Mailander said some of the kids who’ve seen the film partake in a little “art imitates life” afterwards.
“They dress up like us,” Mailander said. “They grab poles and hike around their living rooms. They grab a banjo or make one out of cardboard. (Instead of) taking the characters in a superhero movie and pretending to be (them), (we’re) just real people. I think it’s important to have real role models to look up to, not just ones that have superpowers.”
Film festivals are always a chance to see something that may never pop up in your Netflix queue, but this year at Vail you’ll have the opportunity to see films that even the most die-hard cinefiles haven’t gotten their hands on yet. “Slow West,” starring Michael Fassbender, just won the World Cinema Jury Prize in the dramatic category at the Sundance Film Festival. Set in Colorado in the 1800s, the Vail Film Festival will be one of the first places you’ll get to view this movie before it gets a theatrical release.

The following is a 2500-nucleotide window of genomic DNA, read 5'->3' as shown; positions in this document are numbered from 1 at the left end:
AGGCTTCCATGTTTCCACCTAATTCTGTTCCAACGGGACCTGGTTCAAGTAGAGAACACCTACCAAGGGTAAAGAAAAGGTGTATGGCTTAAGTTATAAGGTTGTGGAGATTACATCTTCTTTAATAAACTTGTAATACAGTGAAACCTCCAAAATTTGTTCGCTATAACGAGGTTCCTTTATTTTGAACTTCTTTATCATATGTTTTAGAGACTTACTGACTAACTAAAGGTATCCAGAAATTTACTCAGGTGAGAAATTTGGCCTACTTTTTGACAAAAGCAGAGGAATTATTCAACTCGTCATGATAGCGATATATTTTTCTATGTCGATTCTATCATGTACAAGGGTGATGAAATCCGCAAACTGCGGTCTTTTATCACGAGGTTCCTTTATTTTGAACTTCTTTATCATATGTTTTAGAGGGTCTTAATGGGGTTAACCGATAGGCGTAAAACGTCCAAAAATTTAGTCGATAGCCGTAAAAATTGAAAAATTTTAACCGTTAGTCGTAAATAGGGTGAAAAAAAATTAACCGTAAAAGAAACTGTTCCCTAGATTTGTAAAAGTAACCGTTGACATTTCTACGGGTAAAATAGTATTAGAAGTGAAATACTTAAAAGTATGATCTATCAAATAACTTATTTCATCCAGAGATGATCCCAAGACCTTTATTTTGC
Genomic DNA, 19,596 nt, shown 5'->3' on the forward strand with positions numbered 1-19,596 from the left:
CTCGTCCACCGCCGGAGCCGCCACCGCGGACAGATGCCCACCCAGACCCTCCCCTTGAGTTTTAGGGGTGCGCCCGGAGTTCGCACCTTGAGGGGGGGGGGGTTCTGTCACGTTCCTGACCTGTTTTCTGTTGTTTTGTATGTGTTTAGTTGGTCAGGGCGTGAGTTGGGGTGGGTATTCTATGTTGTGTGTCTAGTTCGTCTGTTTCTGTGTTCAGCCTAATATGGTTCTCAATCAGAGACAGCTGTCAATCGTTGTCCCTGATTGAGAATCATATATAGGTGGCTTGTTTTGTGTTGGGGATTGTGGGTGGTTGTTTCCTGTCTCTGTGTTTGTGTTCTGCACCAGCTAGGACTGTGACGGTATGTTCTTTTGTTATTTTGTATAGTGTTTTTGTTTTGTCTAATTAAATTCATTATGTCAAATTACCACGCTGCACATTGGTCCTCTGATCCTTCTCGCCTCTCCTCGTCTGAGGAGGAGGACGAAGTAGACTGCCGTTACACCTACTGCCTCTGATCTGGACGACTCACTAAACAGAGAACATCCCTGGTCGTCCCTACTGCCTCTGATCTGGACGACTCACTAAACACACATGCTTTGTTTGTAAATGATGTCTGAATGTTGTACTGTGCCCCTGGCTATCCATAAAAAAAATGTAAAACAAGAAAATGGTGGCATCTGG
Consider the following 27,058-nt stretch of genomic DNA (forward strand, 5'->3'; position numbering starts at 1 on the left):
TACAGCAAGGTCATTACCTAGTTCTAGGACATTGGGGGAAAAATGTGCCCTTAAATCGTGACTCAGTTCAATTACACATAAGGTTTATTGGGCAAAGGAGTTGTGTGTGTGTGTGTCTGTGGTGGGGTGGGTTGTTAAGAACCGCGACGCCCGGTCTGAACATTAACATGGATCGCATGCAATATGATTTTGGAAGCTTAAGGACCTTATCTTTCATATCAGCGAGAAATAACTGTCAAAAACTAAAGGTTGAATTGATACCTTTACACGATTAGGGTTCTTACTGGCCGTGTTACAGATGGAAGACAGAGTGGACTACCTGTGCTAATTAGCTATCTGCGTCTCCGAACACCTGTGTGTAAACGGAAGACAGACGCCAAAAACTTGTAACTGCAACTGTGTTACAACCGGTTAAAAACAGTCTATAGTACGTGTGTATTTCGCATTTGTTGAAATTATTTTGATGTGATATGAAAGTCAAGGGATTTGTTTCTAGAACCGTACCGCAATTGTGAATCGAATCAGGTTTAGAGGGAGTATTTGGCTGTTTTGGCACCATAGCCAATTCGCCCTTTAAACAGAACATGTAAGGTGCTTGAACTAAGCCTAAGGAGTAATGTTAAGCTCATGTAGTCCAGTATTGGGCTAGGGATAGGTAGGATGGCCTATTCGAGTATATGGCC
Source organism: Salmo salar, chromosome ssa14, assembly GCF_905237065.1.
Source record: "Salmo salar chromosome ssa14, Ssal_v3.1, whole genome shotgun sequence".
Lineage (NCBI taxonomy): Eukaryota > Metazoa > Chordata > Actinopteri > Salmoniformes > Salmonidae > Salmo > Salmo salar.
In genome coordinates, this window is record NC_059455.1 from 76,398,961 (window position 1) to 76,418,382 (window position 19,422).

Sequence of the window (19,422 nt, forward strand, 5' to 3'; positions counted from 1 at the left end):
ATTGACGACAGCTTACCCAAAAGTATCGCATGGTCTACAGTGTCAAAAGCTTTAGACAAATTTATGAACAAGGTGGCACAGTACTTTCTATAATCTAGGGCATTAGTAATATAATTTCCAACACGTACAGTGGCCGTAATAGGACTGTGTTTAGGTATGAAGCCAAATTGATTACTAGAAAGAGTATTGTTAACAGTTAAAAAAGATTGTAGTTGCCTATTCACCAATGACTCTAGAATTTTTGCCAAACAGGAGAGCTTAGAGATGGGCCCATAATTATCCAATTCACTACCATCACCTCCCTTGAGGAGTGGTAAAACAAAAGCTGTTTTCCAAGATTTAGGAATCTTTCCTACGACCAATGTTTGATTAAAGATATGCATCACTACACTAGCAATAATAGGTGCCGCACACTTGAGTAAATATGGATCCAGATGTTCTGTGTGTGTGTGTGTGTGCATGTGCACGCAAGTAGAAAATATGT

Another film not yet available to the general public is “Cut Bank,” staring Liam Hemsworth and Billy Bob Thornton, which centers around a murder in a small town with some unexpected twists. Sean Cross, co-director of the festival with his brother Scott, said even if a film already has distribution, filmmakers like showing them at festivals as a way to generate more word-of-mouth.
“They like to create buzz and build some awareness around the film,” Sean Cross said. “We’re fortunate that they think highly of Vail and the Vail Film Festival.”